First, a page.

African American Women in STEM Education: The Cycle of Microaggressions from P-12 Classrooms to Higher Education and Back

African American Women in STEM Education: The Cycle of Microaggressions from P-12 Classrooms to Higher Education and Back

Susan Ferguson Martin (University of South Alabama, USA), Andre Green (University of South Alabama, USA) and Melissa Dean (University of South Alabama, USA)
Copyright: © 2016 |Pages: 9
DOI: 10.4018/978-1-5225-0174-9.ch007
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This project examines the critical issues of stereotypes and gender bias that face students, particularly women, of color in higher education and into their careers, as well as the lack of representation of women of color in higher education STEM related disciplines. Interviews with three, African American females from their start as undergraduate students in Biology, into graduate programs, and eventually with careers as science educators in public science education classrooms, as well as a review of current literature, highlights the need for women of color within STEM disciplines, as well as strides that have been made toward increasing the number of both females and males of color in STEM related areas.
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Each year positions in science classrooms go unfilled, particularly in rural and urban areas where teacher staffing is, as in many content areas, inadequate. Often these positions are filled with those who are underqualified teaching outside their area of expertise. Many are also staffed with those who have limited formal training as educators and are serving as long term substitute teachers with no background in STEM disciplines. The deficit is so great that both President Obama and former President George W. Bush created budget lines and initiatives to increase the number of new science and math teachers. Because of this shortage, the past two decades have seen a decline in the global position of the United States in terms of STEM education. In order to meet the need for high quality educators, the interest must be initiated at the elementary level, kindled in the middle grades, and reinforced in secondary education. Relevant also to this need is the diversity of people pursuing science degrees. However, as Ginther and Kahn found in a 2013 longitudinal study of NSF and related data, Women of Color are less likely than white women to graduate from college and to enter tenure track positions. With this trend in the United States, an increase in minority representation in STEM professions must take place, and that means P-12 classroom promotion of STEM disciplines to minority student populations by minority role models.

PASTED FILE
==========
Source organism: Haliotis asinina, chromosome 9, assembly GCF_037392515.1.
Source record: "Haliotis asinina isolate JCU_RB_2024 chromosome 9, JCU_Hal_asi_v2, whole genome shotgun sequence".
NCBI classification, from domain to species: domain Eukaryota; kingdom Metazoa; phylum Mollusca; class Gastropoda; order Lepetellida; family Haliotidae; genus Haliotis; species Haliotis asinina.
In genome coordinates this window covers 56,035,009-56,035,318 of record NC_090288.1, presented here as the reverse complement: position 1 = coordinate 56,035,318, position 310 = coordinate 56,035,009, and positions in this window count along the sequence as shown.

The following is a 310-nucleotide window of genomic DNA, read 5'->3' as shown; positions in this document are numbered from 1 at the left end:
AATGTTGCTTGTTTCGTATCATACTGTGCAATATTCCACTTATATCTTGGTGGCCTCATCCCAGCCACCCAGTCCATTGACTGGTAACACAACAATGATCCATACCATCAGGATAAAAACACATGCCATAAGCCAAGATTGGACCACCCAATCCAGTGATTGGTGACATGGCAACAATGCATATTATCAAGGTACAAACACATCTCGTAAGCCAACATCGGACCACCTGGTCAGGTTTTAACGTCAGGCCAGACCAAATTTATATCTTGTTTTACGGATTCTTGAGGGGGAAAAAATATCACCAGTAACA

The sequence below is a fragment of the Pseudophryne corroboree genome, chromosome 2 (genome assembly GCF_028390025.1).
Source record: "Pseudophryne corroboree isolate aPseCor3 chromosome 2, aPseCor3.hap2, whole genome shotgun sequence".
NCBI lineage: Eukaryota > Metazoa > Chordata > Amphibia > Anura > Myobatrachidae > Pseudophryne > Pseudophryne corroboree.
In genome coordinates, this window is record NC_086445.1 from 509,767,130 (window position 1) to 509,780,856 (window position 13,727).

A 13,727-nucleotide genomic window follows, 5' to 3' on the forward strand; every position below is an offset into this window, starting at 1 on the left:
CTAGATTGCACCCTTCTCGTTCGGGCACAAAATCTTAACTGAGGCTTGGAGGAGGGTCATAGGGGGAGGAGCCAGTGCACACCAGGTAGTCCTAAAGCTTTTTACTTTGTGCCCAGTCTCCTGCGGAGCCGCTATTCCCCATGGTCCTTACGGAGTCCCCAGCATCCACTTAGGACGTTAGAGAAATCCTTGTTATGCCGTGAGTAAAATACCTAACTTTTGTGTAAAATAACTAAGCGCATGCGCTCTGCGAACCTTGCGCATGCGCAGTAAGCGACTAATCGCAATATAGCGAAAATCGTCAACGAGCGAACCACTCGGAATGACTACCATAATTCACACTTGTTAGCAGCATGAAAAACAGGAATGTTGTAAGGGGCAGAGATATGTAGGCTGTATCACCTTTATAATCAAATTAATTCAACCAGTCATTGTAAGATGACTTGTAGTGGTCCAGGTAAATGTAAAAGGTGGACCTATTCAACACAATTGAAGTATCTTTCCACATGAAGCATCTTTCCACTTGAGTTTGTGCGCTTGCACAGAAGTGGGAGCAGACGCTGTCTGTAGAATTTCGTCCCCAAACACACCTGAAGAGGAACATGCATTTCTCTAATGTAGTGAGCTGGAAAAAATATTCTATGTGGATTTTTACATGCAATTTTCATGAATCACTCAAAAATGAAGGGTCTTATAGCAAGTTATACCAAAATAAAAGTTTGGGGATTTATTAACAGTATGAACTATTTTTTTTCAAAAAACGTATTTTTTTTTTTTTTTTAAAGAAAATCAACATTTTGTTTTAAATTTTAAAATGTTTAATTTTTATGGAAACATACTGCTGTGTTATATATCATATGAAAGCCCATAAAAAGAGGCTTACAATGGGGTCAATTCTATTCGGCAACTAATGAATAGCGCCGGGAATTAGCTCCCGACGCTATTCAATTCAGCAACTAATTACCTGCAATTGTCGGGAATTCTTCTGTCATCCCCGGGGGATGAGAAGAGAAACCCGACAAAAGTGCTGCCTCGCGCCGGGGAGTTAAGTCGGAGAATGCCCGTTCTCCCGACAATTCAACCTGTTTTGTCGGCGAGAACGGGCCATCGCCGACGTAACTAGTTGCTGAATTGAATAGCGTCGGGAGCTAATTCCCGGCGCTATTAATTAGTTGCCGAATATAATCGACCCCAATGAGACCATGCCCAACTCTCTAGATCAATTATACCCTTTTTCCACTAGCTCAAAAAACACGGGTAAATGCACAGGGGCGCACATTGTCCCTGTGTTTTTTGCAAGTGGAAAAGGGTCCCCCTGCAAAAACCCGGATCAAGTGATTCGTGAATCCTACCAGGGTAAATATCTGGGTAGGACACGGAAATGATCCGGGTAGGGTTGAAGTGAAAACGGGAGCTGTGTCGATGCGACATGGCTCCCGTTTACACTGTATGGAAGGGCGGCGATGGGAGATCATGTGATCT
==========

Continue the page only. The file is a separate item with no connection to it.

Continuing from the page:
Noyce Pathway to Science (PTS) is a collaborative program between a local university’s College of Education, College of Arts & Sciences, and a public school system. Pathway to Science addresses the need to not only increase the number of science teachers in the school system through enabling recent science bachelor’s degree graduates to complete secondary science certification in an intensive four-semester program that culminates with certification and an earned master’s degree, but it also recruits scholars from minority backgrounds. To support the success of these PTS Noyce Scholars, support is provided throughout the graduate program and after graduation. Since the program’s inception in 2012, 21 students have completed the program, the goals of which are to put more qualified, certified science teachers in the classroom and to provide an alternative career path for those desiring to meet the critical need for dedicated educational professionals.

Three of the initial PTS scholars are African American females, all undergraduate Biology majors, who were recruited to the alternative graduate program in General Science Education at a Southeastern public institution. all share common threads with faculty encounters, peer bias, goals for future development and advancement and roadblocks, and outlooks for career success. And while they may find themselves situated within a female heavy profession as secondary educators, their academic peers in science disciplines sometimes suggest that their knowledge of science is best relegated to the confines of the middle school and high school classroom—a gender bias that remains prevalent even in STEM disciplines. Also considered are the choices and experiences that brought the three educators to the point at which they find themselves and how creating similar experiences for students in P-12 education and in the community at large might be viable options for encouraging more African American youth to consider STEM professions. Although they all report a generally supportive peer group within their graduate programs at their particular university, as of the 2013-2014 University Fact Book data, only 40 of 774 rank holding faculty identified as African American. That’s right around a mere 5% of total rank holding faculty. Only 11 faculty identified as African American of the almost 300 faculty in Arts and Sciences and Engineering combined. Therefore while the University is situated in a geographical area in which African Americans account for over 35% of the population, and where of the 15,065 students enrolled, 3,019 identified as African American, faculty representation is low and has remained consistently low for more than a decade.

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